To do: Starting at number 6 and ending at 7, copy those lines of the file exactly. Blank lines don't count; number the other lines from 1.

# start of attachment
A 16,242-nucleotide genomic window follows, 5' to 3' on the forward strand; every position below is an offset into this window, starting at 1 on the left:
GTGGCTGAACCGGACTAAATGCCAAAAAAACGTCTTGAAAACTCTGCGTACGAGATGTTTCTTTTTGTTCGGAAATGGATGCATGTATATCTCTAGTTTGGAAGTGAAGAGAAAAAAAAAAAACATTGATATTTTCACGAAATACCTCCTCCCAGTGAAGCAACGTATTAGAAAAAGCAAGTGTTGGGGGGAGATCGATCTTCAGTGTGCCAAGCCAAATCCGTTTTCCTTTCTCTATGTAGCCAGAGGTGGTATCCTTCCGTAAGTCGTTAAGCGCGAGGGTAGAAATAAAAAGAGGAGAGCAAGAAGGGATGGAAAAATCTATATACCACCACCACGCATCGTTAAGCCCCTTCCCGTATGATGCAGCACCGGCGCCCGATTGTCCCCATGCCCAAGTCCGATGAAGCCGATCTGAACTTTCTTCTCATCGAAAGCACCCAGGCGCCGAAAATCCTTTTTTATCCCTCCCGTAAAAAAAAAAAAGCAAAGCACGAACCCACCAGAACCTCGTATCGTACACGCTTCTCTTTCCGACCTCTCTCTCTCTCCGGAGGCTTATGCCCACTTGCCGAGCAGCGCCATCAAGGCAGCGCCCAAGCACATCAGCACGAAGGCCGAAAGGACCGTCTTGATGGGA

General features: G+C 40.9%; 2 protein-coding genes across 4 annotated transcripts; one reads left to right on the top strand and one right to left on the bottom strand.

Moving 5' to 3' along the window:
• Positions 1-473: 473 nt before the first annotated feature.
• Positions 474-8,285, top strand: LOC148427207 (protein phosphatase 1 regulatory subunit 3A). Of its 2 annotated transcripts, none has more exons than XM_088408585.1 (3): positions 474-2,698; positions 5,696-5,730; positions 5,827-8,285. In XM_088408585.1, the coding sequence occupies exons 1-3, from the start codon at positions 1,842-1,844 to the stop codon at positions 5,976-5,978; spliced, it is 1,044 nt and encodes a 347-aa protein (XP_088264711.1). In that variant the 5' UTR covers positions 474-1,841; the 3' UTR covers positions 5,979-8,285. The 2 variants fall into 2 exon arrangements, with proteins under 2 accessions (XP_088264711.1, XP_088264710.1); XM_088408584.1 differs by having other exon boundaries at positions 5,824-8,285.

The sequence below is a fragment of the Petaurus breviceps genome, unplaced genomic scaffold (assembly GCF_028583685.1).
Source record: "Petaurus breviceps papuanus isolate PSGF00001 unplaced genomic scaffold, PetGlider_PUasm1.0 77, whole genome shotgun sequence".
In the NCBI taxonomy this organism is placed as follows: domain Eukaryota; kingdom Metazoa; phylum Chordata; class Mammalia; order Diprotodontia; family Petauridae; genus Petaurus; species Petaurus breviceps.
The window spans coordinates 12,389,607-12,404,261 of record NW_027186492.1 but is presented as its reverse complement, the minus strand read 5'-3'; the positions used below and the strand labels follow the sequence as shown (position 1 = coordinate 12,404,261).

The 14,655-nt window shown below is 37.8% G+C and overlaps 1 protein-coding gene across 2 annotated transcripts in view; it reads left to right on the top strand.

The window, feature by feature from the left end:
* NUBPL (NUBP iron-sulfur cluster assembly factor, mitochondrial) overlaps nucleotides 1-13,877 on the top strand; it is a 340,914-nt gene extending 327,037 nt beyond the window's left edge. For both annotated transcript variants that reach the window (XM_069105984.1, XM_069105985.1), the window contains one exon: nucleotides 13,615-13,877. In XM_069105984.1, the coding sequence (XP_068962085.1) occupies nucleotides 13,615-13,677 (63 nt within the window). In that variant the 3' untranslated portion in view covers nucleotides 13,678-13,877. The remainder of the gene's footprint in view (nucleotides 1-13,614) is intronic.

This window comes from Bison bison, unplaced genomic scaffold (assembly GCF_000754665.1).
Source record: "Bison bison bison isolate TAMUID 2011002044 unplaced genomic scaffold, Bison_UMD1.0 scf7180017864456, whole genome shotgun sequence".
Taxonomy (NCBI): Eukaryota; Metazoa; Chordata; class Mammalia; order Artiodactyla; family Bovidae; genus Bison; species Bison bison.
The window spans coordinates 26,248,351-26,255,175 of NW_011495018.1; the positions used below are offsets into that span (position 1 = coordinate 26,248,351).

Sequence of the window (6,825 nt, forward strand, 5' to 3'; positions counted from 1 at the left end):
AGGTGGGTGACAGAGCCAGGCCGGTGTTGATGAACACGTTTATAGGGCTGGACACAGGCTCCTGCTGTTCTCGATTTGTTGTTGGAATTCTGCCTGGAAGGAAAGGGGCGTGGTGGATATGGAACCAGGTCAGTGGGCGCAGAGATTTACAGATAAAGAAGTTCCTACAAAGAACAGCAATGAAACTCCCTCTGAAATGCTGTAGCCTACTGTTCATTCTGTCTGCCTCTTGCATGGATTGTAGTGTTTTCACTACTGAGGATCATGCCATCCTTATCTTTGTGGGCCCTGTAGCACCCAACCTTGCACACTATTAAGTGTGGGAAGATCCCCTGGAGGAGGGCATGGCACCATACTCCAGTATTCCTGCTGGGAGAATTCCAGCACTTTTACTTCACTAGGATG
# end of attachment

• Positions 474-8,285, top strand: LOC148427207 (protein phosphatase 1 regulatory subunit 3A). Of its 2 annotated transcripts, none has more exons than XM_088408585.1 (3): positions 474-2,698; positions 5,696-5,730; positions 5,827-8,285. In XM_088408585.1, the coding sequence occupies exons 1-3, from the start codon at positions 1,842-1,844 to the stop codon at positions 5,976-5,978; spliced, it is 1,044 nt and encodes a 347-aa protein (XP_088264711.1). In that variant the 5' UTR covers positions 474-1,841; the 3' UTR covers positions 5,979-8,285. The 2 variants fall into 2 exon arrangements, with proteins under 2 accessions (XP_088264711.1, XP_088264710.1); XM_088408584.1 differs by having other exon boundaries at positions 5,824-8,285.

The sequence below is a fragment of the Petaurus breviceps genome, unplaced genomic scaffold (assembly GCF_028583685.1).